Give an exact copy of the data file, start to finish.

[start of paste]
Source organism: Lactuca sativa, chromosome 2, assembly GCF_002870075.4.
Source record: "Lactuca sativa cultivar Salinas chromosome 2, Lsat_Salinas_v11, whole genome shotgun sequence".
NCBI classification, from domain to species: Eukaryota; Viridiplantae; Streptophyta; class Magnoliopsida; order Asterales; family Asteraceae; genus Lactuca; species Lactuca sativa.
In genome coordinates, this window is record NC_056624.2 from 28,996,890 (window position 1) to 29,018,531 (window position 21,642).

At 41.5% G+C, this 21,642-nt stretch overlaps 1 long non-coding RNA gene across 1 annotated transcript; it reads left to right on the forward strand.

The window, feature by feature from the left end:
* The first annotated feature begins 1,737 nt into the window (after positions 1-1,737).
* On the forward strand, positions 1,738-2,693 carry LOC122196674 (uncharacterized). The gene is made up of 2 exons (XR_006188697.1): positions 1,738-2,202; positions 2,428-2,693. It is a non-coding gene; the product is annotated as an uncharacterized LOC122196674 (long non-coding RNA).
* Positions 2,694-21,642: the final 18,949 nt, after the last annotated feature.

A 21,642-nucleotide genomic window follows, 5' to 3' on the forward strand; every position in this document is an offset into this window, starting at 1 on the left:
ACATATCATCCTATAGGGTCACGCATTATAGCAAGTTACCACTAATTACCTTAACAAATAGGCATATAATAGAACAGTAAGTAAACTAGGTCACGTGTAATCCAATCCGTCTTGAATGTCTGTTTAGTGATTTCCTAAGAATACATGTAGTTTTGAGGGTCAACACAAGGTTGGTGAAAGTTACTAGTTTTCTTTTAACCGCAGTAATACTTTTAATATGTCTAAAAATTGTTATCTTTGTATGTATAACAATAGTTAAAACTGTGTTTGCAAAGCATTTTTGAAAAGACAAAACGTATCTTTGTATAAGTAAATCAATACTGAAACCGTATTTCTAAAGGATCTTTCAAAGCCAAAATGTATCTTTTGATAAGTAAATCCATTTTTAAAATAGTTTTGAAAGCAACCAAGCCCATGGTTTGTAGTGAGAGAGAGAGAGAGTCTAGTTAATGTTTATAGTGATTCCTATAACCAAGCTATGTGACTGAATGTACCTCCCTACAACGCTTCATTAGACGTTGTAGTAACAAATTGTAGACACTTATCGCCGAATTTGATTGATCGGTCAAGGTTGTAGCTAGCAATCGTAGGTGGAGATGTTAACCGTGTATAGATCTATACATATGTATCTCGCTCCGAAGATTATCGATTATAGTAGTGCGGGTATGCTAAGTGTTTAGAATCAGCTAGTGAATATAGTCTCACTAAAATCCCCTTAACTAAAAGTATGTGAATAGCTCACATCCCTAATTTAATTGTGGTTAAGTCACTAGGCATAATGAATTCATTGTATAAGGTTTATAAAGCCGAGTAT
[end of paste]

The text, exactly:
Source organism: Lactuca sativa, chromosome 2, assembly GCF_002870075.4.
Source record: "Lactuca sativa cultivar Salinas chromosome 2, Lsat_Salinas_v11, whole genome shotgun sequence".
NCBI classification, from domain to species: Eukaryota; Viridiplantae; Streptophyta; class Magnoliopsida; order Asterales; family Asteraceae; genus Lactuca; species Lactuca sativa.
In genome coordinates, this window is record NC_056624.2 from 28,996,890 (window position 1) to 29,018,531 (window position 21,642).

At 41.5% G+C, this 21,642-nt stretch overlaps 1 long non-coding RNA gene across 1 annotated transcript; it reads left to right on the forward strand.

The window, feature by feature from the left end:
* The first annotated feature begins 1,737 nt into the window (after positions 1-1,737).
* On the forward strand, positions 1,738-2,693 carry LOC122196674 (uncharacterized). The gene is made up of 2 exons (XR_006188697.1): positions 1,738-2,202; positions 2,428-2,693. It is a non-coding gene; the product is annotated as an uncharacterized LOC122196674 (long non-coding RNA).
* Positions 2,694-21,642: the final 18,949 nt, after the last annotated feature.

A 21,642-nucleotide genomic window follows, 5' to 3' on the forward strand; every position in this document is an offset into this window, starting at 1 on the left:
ACATATCATCCTATAGGGTCACGCATTATAGCAAGTTACCACTAATTACCTTAACAAATAGGCATATAATAGAACAGTAAGTAAACTAGGTCACGTGTAATCCAATCCGTCTTGAATGTCTGTTTAGTGATTTCCTAAGAATACATGTAGTTTTGAGGGTCAACACAAGGTTGGTGAAAGTTACTAGTTTTCTTTTAACCGCAGTAATACTTTTAATATGTCTAAAAATTGTTATCTTTGTATGTATAACAATAGTTAAAACTGTGTTTGCAAAGCATTTTTGAAAAGACAAAACGTATCTTTGTATAAGTAAATCAATACTGAAACCGTATTTCTAAAGGATCTTTCAAAGCCAAAATGTATCTTTTGATAAGTAAATCCATTTTTAAAATAGTTTTGAAAGCAACCAAGCCCATGGTTTGTAGTGAGAGAGAGAGAGAGTCTAGTTAATGTTTATAGTGATTCCTATAACCAAGCTATGTGACTGAATGTACCTCCCTACAACGCTTCATTAGACGTTGTAGTAACAAATTGTAGACACTTATCGCCGAATTTGATTGATCGGTCAAGGTTGTAGCTAGCAATCGTAGGTGGAGATGTTAACCGTGTATAGATCTATACATATGTATCTCGCTCCGAAGATTATCGATTATAGTAGTGCGGGTATGCTAAGTGTTTAGAATCAGCTAGTGAATATAGTCTCACTAAAATCCCCTTAACTAAAAGTATGTGAATAGCTCACATCCCTAATTTAATTGTGGTTAAGTCACTAGGCATAATGAATTCATTGTATAAGGTTTATAAAGCCGAGTAT